Leishmaniasis in dogs

Leishmaniasis in dogs

Have you ever heard of such a strange condition? What is leishmaniasis in dogs, and where does such an alien-sounding disorder come from? If you are wondering what are the causes of this mysterious disease, or if you are just looking for more information, you have come to the right place!

Your dog has stopped eating, apart from occasional nibbling. Your furry friend seems to have lost interest in almost every type of activity he once enjoyed, such as mid-day walks or playtime with the kids. He is losing more and more weight every day. What could possibly happen on Earth?

Leishmaniasis in dogs

You start to notice small red spots of blood oozing from your dog's nose! There is definitely a problem that you absolutely cannot ignore any longer. You should have gone to the vet a few days ago! It's too late to bother with a date now. Bringing your companion back to the car, you rush off.

What is leishmaniasis in dogs?

Leishmaniasis in dogs is a disease caused by a parasite, carried by a tiny biting sandfly, which can cause skin infection or organ infection in dogs, cats or some rodents. Almost all dogs that contract the disease have the visceral (organ) form. About ⅓ of dogs will suffer from an enlarged spleen, progressing to kidney failure.

Kidney failure on its own is fatal if not treated quickly, but many of the symptoms listed here can be life threatening too!

There are over 23 species of parasites that cause leishmaniasis, and most of them are zoonotic (meaning they can infect humans as well as animals). Horses, cats and other animals can also suffer from this disorder, and it can be fatal for all of the above (including humans)!

Leishmaniasis parasitic disease

Symptoms of leishmaniasis in dogs

The symptoms listed below are associated with the visceral (organ) form of the disease, as it is most common in dogs. If treated quickly, the symptoms listed below need not be life threatening.

Lack of food and nutrition, along with dehydration from excessive vomiting and diarrhea, can lead to weakness (refusal to exercise and less interest in gambling) and slower neurological responses.

  • Fever
  • Anorexia (lack of appetite)
  • Weakness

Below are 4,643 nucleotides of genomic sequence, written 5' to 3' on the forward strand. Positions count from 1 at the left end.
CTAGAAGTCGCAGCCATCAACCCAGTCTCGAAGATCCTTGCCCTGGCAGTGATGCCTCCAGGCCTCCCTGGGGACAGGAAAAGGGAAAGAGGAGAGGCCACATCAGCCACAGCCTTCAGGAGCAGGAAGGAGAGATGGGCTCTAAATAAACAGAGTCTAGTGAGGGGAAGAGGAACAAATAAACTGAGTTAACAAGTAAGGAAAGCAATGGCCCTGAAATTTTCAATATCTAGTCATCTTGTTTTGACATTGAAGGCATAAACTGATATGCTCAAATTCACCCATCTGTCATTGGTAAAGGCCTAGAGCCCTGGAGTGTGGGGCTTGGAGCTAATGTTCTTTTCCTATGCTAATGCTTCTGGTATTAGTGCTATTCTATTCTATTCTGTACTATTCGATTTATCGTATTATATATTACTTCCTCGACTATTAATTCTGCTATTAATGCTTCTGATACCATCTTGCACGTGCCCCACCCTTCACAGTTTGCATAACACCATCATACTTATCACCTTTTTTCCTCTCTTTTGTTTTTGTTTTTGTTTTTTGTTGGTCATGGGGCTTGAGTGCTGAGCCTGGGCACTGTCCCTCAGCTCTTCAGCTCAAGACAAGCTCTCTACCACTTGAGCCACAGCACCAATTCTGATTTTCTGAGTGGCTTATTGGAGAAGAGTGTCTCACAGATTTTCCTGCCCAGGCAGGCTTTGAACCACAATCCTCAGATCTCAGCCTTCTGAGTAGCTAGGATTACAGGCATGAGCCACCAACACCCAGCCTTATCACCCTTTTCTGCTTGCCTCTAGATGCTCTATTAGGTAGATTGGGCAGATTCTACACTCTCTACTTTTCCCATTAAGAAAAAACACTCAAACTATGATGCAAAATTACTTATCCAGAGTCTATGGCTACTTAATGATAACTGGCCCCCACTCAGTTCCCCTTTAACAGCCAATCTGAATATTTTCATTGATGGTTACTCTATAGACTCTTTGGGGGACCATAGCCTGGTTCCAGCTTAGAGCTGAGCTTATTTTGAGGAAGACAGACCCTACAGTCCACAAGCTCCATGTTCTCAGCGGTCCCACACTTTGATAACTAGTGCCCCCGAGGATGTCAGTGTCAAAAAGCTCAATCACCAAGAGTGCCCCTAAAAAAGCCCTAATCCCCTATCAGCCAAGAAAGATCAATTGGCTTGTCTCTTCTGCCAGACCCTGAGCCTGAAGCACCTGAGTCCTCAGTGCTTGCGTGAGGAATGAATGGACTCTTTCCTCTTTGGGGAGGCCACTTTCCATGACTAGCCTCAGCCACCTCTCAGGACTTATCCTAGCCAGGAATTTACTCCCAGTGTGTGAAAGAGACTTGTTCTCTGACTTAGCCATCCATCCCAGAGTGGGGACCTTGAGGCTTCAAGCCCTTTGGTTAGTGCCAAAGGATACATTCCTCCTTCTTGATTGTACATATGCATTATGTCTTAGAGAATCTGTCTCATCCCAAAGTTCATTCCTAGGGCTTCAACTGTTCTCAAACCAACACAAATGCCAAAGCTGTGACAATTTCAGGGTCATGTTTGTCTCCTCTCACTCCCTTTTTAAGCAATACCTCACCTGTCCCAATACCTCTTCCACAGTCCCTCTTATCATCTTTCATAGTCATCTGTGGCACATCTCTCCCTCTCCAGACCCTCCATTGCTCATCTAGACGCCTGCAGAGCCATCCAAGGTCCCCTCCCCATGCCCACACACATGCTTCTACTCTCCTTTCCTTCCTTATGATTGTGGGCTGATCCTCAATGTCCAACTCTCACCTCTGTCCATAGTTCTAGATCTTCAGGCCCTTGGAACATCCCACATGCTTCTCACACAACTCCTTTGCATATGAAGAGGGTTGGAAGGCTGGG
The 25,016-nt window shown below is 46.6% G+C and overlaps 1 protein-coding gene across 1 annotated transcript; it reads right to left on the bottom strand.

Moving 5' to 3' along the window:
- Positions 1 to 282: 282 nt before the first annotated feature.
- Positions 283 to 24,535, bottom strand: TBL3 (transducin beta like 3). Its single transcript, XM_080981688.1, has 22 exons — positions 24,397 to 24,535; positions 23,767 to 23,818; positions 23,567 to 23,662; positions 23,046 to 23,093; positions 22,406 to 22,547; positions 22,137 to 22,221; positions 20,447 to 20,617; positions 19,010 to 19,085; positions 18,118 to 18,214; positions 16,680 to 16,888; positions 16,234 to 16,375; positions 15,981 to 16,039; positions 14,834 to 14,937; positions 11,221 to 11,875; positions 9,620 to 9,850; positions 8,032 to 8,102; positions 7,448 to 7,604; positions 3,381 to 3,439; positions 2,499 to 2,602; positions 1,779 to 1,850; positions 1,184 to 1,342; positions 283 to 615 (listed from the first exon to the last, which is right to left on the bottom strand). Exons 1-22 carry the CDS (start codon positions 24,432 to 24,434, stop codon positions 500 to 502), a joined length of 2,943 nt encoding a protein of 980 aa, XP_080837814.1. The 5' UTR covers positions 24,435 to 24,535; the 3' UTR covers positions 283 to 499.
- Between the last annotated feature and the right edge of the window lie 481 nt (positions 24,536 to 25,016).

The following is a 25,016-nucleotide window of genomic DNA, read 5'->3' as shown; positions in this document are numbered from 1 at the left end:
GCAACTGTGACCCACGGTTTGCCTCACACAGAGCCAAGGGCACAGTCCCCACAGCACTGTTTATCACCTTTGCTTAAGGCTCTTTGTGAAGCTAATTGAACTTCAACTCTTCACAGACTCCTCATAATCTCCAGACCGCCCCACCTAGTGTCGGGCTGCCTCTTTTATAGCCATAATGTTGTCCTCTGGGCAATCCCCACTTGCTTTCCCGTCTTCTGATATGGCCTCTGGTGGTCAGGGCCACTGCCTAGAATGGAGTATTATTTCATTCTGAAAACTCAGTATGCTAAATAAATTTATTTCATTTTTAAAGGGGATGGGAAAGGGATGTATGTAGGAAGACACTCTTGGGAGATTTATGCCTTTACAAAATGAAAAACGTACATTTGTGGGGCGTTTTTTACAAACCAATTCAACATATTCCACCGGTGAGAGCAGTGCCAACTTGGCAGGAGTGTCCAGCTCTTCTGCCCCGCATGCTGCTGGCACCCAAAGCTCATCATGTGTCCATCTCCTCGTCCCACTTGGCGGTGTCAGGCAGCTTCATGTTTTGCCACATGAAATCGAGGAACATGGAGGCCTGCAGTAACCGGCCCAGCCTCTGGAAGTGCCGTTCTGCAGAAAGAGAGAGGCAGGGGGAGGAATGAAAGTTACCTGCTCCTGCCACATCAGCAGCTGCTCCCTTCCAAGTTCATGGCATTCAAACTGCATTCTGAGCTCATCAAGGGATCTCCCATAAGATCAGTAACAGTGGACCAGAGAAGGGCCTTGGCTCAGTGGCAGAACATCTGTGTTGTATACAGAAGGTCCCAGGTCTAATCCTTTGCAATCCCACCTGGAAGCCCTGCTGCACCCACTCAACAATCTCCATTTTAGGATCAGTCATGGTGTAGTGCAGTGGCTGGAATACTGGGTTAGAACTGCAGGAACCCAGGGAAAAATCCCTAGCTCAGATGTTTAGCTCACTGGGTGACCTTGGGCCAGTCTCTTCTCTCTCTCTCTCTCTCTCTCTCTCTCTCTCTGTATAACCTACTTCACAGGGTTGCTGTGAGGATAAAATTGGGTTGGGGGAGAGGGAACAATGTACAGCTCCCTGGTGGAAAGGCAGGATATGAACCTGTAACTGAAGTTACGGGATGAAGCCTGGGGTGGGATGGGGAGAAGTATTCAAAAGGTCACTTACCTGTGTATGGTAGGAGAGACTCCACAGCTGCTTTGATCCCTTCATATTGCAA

• Intolerance to exercise
  • Severe weight loss
  • Diarrhea
  • Vomiting
  • Muscle pain
  • Joint inflammation
  • Swelling of the testicles
  • Nose bleed
  • Bloody stools (aka melena)

The most common form of organ that has an impact is the spleen, liver or / and bone marrow of a patient (including human). Some humans infected with the dermal (skin) version will not show any symptoms, while others may develop lumps, lumps, and even ulcers.

Cutaneous form (skin)

The skin and tissue on the muzzle and the bottom of the pads can thicken and harden, making movement painful. This is often referred to as “hyperkeratosis,” caused by excess keratin production, and almost looks like tiny razors on the soles of the feet.

Darker lumps or nodules may form on the dog's skin, and the animal's coat may appear brittle and dull. Fortunately (for dog owners) the cutaneous form is more common in cats.
Symptoms of leishmaniasis in humans

Now that you know that humans can get the disease just like dogs and other animals, what are the symptoms?

Humans can sometimes carry the parasite for a long time without showing signs of illness, and symptoms depend on one or the other of the two forms of the disease.

Cutaneous leishmaniasis

Painless skin ulcers are the most obvious sign of this form in humans. These symptoms may appear after only a few weeks, but may not appear for years after being bitten by the sandfly carrying the parasite.

Visceral / organic leishmaniasis

Symptoms usually don't appear for months after contracting the disease, with 2 to 6 months being the most common. The symptoms in humans are terribly close to the symptoms shown in dogs, the difference being the host (human).

  • Weight loss
  • Weakness
  • Persistent fever
  • Enlarged spleen
  • Enlarged liver
  • Poor production of blood cells
  • Excessive bleeding
  • Other infections
  • Swollen lymph nodes

What are the causes of leishmaniasis?